The Federal Reserve and global central banks will attempt to keep the party rolling for as long as possible because they know the downside event could be something they don’t want to have to deal with.  So watch how these global central banks attempt to nudge public perception away from risks and towards the “party on” mode.  Stay alert.  Stay aware.  When this breaks, it will break quickly and aggressively.

Using technical analysis and proven strategies we can follow the market trends and profit from them no matter which the market moves. We bet with the market (the house) and provide entry, target, and stops for all trades we initiate.

Google parent Alphabet overtakes Apple to become new king of cash

Leadership switch follows concerted effort by iPhone maker to reduce its liquid reserves

Richard Waters in San Francisco


The financial reserves of Google’s parent company Alphabet have risen to $117bn while Apple’s cash pile has fallen to $102bn © Bloomberg


The corporate world has a new king of cash. The title for the company with the biggest financial reserves, held by Apple for a decade, has passed to Google’s parent, Alphabet, according to figures released in recent days.

The switch in leadership follows a concerted effort by the iPhone maker to reduce its liquid reserves, six years after it first came under pressure from activist investor Carl Icahn to pay out more of its cash hoard. Apple’s holdings of cash and marketable securities, net of debt, has fallen to $102bn, down from a peak of $163bn at the end of 2017.

Alphabet’s financial reserves have been moving in the opposite direction. At $117bn, its cash pile has risen by almost $20bn over the same period.

The rise of Google’s parent to the top of the corporate liquidity rankings puts its corporate wealth and power on conspicuous display at a politically sensitive moment. After being hit with €8.2bn in antitrust fines to the EU in the past two years, it now faces intense scrutiny in Washington.

The company’s preference for hoarding its money and spending it on trying to break into new markets, rather than using it to reward shareholders with buybacks or dividends, as Apple has done, also antagonises some investors.

“In general, their attempts to reinvent themselves with their new initiatives aren’t working out,” said Walter Price, a portfolio manager at Allianz Global Investors. “I wish they’d return more cash to shareholders and waste less.”

Too much liquidity?

The cash build-up has come despite a surge in capital spending. At $25bn last year — up 50 per cent from 2017 — much of the money has been pouring into real estate, as Google has added to its office holdings in cities such as New York and built data centres to support its growing cloud computing business.

Ruth Porat, chief financial officer, has been at pains to downplay the real estate investments, stressing that they are a one-off and that, in a normal quarter, 70 per cent of capital spending goes into servers and other new equipment.

The infrastructure to support artificial intelligence that Google had been building “requires a tonne of compute power”, said Youssef Squali, an analyst at SunTrust Robinson Humphrey. But he added that, like some other big tech companies, it had seen higher spending on machine learning feed through directly into higher revenue. That had left Wall Street generally comfortable with the spending surge.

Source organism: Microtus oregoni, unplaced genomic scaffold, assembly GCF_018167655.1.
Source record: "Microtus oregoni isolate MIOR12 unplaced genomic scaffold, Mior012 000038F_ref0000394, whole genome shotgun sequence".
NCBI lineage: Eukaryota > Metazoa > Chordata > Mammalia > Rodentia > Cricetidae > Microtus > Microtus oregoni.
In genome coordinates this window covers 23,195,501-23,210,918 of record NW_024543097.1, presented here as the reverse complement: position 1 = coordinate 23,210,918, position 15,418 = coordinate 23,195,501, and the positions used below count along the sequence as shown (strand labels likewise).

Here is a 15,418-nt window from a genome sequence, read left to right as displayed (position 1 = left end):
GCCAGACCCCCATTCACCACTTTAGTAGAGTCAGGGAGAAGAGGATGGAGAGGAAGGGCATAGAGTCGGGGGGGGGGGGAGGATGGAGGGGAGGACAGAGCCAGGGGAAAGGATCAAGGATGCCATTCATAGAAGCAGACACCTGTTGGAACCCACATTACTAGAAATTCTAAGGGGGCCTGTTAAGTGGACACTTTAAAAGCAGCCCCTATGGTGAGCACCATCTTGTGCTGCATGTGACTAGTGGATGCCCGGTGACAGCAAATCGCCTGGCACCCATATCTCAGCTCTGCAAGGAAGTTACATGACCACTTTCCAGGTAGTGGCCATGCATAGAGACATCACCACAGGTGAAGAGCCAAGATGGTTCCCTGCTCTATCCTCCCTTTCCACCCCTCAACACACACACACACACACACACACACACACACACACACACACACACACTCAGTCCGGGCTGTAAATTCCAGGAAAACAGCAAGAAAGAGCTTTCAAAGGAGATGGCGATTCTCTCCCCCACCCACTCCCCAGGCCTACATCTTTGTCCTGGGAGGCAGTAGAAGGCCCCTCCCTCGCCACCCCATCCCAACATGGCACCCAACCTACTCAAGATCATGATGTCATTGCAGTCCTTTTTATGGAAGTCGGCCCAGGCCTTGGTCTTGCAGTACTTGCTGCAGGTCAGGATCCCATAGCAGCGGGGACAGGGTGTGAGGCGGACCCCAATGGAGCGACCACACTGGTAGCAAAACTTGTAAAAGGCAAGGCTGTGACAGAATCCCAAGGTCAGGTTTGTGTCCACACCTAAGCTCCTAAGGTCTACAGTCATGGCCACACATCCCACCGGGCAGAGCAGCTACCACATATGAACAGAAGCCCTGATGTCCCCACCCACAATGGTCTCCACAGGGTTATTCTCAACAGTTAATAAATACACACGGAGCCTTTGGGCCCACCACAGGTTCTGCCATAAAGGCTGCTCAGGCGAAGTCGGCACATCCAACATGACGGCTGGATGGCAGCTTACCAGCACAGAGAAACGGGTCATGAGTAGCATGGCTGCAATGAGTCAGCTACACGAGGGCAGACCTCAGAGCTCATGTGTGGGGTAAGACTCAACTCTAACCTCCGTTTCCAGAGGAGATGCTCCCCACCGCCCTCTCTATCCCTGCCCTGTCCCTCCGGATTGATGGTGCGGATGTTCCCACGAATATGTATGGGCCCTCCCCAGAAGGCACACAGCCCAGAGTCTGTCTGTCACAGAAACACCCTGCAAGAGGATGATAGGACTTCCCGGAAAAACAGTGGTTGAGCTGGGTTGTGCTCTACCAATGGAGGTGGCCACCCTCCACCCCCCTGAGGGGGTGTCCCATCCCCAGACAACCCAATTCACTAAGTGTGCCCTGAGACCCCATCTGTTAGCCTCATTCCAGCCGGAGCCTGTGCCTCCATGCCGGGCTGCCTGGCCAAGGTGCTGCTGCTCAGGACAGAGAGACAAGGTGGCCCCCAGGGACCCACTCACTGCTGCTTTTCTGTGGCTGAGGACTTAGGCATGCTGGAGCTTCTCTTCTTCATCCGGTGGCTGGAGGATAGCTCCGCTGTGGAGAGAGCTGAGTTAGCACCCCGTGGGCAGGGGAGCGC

It is in areas beyond Google’s core business that the complaints persist. Alphabet’s cash is produced almost entirely by its search advertising business, which has been supplemented by strong growth from online video service YouTube.

By contrast, Google’s other businesses — such as cloud computing, smartphones and home automation — are believed to have been consuming cash. Alphabet has also lost $15bn in the six years since disclosures began in businesses beside Google — something it describes as its “Other Bets”, ranging from the Waymo driverless car unit to the Verily healthcare division.

Google had done enough to “make the cut” in cloud computing, where it is chasing market leaders Amazon Web Services and Microsoft, said Mr Price. But he added that it had had little impact in breaking into other markets.

Heightened buybacks

Until last week, Alphabet has also stood out among big tech companies for not taking a more aggressive stance on returning cash to shareholders following the passage of US tax reform at the end of 2017. The new law applied an immediate — though reduced — tax rate to US companies’ overseas cash reserves, in the process removing the incentive to sit on the money rather than start paying it out.

Apple has responded to the change by spending $122bn on buying back stock and paying dividends in the past 18 months. Other companies to dig deep include Cisco Systems, which has cut its cash holdings from $35bn at the time of the new tax law to only $11bn.

Alphabet’s stock buybacks, by contrast, have been paltry. In the nearly four years since it began repurchasing its own stock, it has spent an average of only $1.7bn a quarter.

In that time, it has handed out more new shares in the form of employee stock benefits than it has bought back through its repurchase programme. As a result, the payments have done nothing to lift its earnings per share — the reason investors generally welcome buybacks.

Things could be about to change. Last week, Alphabet said its board had added $25bn to its stock buyback programme, taking total new repurchase authorisations to $37.5bn since the start of this year.